The trial judge ruled that the Irving family did have too much control of the New Brunswick media, and that the Moncton papers should be sold. He also ordered K.C. Irving Ltd. to pay a fine of $150,000. However, the ruling was overturned, first by the Court of Appeal of New Brunswick and then by the Supreme Court of Canada, on the ground that "public detriment" as a result of the monopoly had not been established "beyond a reasonable doubt".[4]

Brunswick News Inc. was incorporated in December 1998 as a subsidiary of Otter Brook Holdings, which had been incorporated the previous year.[2]: 200  Brunswick News absorbed New Brunswick Publishing Ltd., which owned the two Saint John dailies, and Summit Publishing, owner of both the Fredericton and Moncton papers. The two Moncton dailies had merged in 1983 to form the Times & Transcript, so Brunswick News owned a total of four daily newspapers. Brunswick News also owned Acadia Broadcasting, CHSJ's parent company. After restructuring the three Irving brothers held equal shares in the company and Jack Irving's son John was named president of Brunswick News Inc.[2]: 154–155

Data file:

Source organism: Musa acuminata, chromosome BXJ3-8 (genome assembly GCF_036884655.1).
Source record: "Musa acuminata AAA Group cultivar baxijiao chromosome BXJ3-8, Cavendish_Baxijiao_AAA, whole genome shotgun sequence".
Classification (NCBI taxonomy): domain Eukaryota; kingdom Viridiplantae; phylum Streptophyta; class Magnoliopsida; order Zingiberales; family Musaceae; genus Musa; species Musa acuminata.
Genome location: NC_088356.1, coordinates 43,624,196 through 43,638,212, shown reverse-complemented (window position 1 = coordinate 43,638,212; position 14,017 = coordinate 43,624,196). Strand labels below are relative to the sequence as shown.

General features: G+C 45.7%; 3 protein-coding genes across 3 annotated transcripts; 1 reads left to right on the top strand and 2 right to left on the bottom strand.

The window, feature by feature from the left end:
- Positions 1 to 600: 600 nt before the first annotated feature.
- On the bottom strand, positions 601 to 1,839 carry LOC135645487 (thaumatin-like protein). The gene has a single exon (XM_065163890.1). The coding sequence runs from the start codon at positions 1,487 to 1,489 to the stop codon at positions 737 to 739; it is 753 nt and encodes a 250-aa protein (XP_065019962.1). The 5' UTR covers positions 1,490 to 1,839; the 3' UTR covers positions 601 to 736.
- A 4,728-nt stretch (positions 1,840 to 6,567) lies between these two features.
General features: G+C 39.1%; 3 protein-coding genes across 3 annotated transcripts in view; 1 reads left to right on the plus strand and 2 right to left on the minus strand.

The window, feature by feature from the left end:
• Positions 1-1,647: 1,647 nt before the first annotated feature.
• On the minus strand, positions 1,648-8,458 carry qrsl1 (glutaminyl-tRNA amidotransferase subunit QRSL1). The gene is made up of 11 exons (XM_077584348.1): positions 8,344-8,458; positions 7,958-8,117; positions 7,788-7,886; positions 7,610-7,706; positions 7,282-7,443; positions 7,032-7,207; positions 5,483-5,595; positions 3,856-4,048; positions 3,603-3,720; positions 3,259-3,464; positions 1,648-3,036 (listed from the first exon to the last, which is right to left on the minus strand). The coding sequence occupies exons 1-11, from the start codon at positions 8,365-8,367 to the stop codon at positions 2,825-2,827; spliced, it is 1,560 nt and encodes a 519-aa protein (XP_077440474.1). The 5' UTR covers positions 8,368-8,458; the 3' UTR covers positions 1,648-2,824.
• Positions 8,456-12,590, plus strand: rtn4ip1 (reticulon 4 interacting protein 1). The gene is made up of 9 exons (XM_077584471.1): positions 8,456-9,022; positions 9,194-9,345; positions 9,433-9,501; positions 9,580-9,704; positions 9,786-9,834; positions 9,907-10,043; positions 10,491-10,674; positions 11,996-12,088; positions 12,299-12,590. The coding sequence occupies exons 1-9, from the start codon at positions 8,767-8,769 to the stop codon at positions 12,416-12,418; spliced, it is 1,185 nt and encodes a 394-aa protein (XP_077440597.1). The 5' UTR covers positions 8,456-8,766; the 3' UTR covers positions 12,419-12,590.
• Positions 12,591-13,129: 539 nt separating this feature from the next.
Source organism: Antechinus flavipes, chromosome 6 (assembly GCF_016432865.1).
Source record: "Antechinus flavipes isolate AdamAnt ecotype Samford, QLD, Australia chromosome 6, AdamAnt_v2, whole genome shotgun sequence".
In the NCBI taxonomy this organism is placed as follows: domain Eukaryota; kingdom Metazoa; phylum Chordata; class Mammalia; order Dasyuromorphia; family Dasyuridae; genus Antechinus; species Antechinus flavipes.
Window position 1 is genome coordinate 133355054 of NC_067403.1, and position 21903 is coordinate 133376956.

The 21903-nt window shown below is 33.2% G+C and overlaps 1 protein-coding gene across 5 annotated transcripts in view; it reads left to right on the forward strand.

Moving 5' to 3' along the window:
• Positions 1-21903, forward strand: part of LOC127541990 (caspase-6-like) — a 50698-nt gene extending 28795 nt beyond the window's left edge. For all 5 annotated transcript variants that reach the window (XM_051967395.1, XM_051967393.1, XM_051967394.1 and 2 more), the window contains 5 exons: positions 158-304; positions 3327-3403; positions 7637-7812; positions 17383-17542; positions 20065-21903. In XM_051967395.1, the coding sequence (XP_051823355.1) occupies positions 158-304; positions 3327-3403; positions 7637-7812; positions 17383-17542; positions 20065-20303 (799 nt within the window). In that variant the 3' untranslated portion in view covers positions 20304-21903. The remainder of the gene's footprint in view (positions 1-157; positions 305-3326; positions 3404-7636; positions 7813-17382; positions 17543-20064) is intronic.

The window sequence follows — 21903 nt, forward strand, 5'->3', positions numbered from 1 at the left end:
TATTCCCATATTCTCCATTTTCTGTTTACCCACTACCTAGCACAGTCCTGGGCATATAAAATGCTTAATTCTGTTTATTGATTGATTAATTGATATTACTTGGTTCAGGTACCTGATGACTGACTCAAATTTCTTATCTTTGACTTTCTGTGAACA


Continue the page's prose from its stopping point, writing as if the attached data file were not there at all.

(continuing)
21st century

In the 21st century Brunswick News expanded by buying weekly and community newspapers in both French and English. By 2004 it owned 12 weeklies, 6 English and 6 French, and had purchased an alternative weekly distributed in Moncton, Fredericton, and Saint John. Meanwhile, the Saint John evening paper, the Times-Globe, had been closed in 2001.[2]: 168, 182 

The company was restructured in 2005 with the transfer of Acadia Broadcasting from BNI to Jack Irving and the departure of Jack's son John, who had been BNI's president. He became head of Acadia Broadcasting. Also in 2005, Otter Brook Holdings, BNI's parent company, removed two of the Irving brothers, Jack and Arthur, and their sons, from its list of directors, leaving only James K. and his two sons Jim and Robert as owners of Brunswick News.[2]: 201